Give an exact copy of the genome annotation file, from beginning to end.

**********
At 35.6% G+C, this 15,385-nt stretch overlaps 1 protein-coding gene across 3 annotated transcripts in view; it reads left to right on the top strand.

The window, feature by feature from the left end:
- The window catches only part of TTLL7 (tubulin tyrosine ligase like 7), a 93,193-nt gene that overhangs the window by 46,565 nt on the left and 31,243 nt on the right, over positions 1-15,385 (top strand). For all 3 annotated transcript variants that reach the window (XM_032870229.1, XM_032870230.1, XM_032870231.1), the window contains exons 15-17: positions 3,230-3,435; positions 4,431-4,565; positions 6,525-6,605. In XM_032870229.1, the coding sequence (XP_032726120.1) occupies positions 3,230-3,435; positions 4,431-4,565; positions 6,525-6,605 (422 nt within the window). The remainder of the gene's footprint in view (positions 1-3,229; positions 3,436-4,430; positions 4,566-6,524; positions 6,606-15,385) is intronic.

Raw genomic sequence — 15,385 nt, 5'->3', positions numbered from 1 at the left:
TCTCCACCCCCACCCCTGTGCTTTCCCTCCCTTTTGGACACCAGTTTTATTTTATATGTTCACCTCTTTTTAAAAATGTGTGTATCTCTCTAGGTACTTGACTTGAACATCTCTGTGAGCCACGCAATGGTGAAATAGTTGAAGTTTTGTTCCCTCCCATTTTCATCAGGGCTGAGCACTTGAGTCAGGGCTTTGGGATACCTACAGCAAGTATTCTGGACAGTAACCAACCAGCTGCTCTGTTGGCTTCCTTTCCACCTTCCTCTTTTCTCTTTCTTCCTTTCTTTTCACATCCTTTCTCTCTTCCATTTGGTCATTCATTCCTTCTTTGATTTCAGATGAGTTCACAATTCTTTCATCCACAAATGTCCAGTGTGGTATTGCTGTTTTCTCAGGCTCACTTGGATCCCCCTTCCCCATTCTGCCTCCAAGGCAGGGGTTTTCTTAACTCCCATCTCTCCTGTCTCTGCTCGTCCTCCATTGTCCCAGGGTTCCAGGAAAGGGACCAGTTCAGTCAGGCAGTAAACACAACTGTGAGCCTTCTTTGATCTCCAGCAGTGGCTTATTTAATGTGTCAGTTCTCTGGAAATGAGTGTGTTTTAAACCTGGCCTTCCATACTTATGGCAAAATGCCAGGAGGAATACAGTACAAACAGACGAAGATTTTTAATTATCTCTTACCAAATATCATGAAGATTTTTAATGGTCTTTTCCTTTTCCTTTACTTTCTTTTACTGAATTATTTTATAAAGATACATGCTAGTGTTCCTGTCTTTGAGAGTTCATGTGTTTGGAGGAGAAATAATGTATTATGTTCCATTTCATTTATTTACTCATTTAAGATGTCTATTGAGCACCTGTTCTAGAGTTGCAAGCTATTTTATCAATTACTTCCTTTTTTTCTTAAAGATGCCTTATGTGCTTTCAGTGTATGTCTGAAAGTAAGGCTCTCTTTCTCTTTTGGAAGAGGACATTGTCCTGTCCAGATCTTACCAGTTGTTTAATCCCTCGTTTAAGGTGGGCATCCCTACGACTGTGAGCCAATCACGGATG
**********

At 35.6% G+C, this 15,385-nt stretch overlaps 1 protein-coding gene across 3 annotated transcripts in view; it reads left to right on the top strand.

The window, feature by feature from the left end:
- The window catches only part of TTLL7 (tubulin tyrosine ligase like 7), a 93,193-nt gene that overhangs the window by 46,565 nt on the left and 31,243 nt on the right, over positions 1-15,385 (top strand). For all 3 annotated transcript variants that reach the window (XM_032870229.1, XM_032870230.1, XM_032870231.1), the window contains exons 15-17: positions 3,230-3,435; positions 4,431-4,565; positions 6,525-6,605. In XM_032870229.1, the coding sequence (XP_032726120.1) occupies positions 3,230-3,435; positions 4,431-4,565; positions 6,525-6,605 (422 nt within the window). The remainder of the gene's footprint in view (positions 1-3,229; positions 3,436-4,430; positions 4,566-6,524; positions 6,606-15,385) is intronic.

Raw genomic sequence — 15,385 nt, 5'->3', positions numbered from 1 at the left:
TCTCCACCCCCACCCCTGTGCTTTCCCTCCCTTTTGGACACCAGTTTTATTTTATATGTTCACCTCTTTTTAAAAATGTGTGTATCTCTCTAGGTACTTGACTTGAACATCTCTGTGAGCCACGCAATGGTGAAATAGTTGAAGTTTTGTTCCCTCCCATTTTCATCAGGGCTGAGCACTTGAGTCAGGGCTTTGGGATACCTACAGCAAGTATTCTGGACAGTAACCAACCAGCTGCTCTGTTGGCTTCCTTTCCACCTTCCTCTTTTCTCTTTCTTCCTTTCTTTTCACATCCTTTCTCTCTTCCATTTGGTCATTCATTCCTTCTTTGATTTCAGATGAGTTCACAATTCTTTCATCCACAAATGTCCAGTGTGGTATTGCTGTTTTCTCAGGCTCACTTGGATCCCCCTTCCCCATTCTGCCTCCAAGGCAGGGGTTTTCTTAACTCCCATCTCTCCTGTCTCTGCTCGTCCTCCATTGTCCCAGGGTTCCAGGAAAGGGACCAGTTCAGTCAGGCAGTAAACACAACTGTGAGCCTTCTTTGATCTCCAGCAGTGGCTTATTTAATGTGTCAGTTCTCTGGAAATGAGTGTGTTTTAAACCTGGCCTTCCATACTTATGGCAAAATGCCAGGAGGAATACAGTACAAACAGACGAAGATTTTTAATTATCTCTTACCAAATATCATGAAGATTTTTAATGGTCTTTTCCTTTTCCTTTACTTTCTTTTACTGAATTATTTTATAAAGATACATGCTAGTGTTCCTGTCTTTGAGAGTTCATGTGTTTGGAGGAGAAATAATGTATTATGTTCCATTTCATTTATTTACTCATTTAAGATGTCTATTGAGCACCTGTTCTAGAGTTGCAAGCTATTTTATCAATTACTTCCTTTTTTTCTTAAAGATGCCTTATGTGCTTTCAGTGTATGTCTGAAAGTAAGGCTCTCTTTCTCTTTTGGAAGAGGACATTGTCCTGTCCAGATCTTACCAGTTGTTTAATCCCTCGTTTAAGGTGGGCATCCCTACGACTGTGAGCCAATCACGGATG